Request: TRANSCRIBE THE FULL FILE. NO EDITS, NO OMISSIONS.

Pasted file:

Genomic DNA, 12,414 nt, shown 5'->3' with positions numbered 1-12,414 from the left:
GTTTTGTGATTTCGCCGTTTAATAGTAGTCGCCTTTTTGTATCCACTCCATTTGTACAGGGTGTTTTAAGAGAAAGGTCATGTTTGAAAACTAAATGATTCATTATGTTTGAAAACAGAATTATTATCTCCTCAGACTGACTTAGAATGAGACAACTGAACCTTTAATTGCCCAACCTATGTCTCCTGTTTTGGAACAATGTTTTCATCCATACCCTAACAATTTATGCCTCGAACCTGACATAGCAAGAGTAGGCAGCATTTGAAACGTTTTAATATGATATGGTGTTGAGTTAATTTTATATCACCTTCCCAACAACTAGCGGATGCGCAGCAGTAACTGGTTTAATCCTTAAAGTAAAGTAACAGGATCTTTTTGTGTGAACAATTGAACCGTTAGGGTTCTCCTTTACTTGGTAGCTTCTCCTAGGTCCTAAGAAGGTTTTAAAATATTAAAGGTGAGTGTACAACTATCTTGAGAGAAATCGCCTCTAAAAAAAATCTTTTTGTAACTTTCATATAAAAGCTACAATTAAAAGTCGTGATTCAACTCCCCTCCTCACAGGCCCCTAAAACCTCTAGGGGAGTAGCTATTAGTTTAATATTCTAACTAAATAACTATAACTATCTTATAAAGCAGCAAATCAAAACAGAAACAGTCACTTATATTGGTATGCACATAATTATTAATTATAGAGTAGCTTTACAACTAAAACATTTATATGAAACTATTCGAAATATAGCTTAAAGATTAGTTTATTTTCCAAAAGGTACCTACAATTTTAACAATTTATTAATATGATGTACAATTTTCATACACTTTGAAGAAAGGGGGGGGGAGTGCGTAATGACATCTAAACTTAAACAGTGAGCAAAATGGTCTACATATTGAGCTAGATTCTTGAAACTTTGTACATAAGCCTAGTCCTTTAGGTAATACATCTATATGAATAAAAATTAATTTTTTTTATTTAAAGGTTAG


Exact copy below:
Genomic DNA, 12,414 nt, shown 5'->3' with positions numbered 1-12,414 from the left:
GTTTTGTGATTTCGCCGTTTAATAGTAGTCGCCTTTTTGTATCCACTCCATTTGTACAGGGTGTTTTAAGAGAAAGGTCATGTTTGAAAACTAAATGATTCATTATGTTTGAAAACAGAATTATTATCTCCTCAGACTGACTTAGAATGAGACAACTGAACCTTTAATTGCCCAACCTATGTCTCCTGTTTTGGAACAATGTTTTCATCCATACCCTAACAATTTATGCCTCGAACCTGACATAGCAAGAGTAGGCAGCATTTGAAACGTTTTAATATGATATGGTGTTGAGTTAATTTTATATCACCTTCCCAACAACTAGCGGATGCGCAGCAGTAACTGGTTTAATCCTTAAAGTAAAGTAACAGGATCTTTTTGTGTGAACAATTGAACCGTTAGGGTTCTCCTTTACTTGGTAGCTTCTCCTAGGTCCTAAGAAGGTTTTAAAATATTAAAGGTGAGTGTACAACTATCTTGAGAGAAATCGCCTCTAAAAAAAATCTTTTTGTAACTTTCATATAAAAGCTACAATTAAAAGTCGTGATTCAACTCCCCTCCTCACAGGCCCCTAAAACCTCTAGGGGAGTAGCTATTAGTTTAATATTCTAACTAAATAACTATAACTATCTTATAAAGCAGCAAATCAAAACAGAAACAGTCACTTATATTGGTATGCACATAATTATTAATTATAGAGTAGCTTTACAACTAAAACATTTATATGAAACTATTCGAAATATAGCTTAAAGATTAGTTTATTTTCCAAAAGGTACCTACAATTTTAACAATTTATTAATATGATGTACAATTTTCATACACTTTGAAGAAAGGGGGGGGGAGTGCGTAATGACATCTAAACTTAAACAGTGAGCAAAATGGTCTACATATTGAGCTAGATTCTTGAAACTTTGTACATAAGCCTAGTCCTTTAGGTAATACATCTATATGAATAAAAATTAATTTTTTTTATTTAAAGGTTAG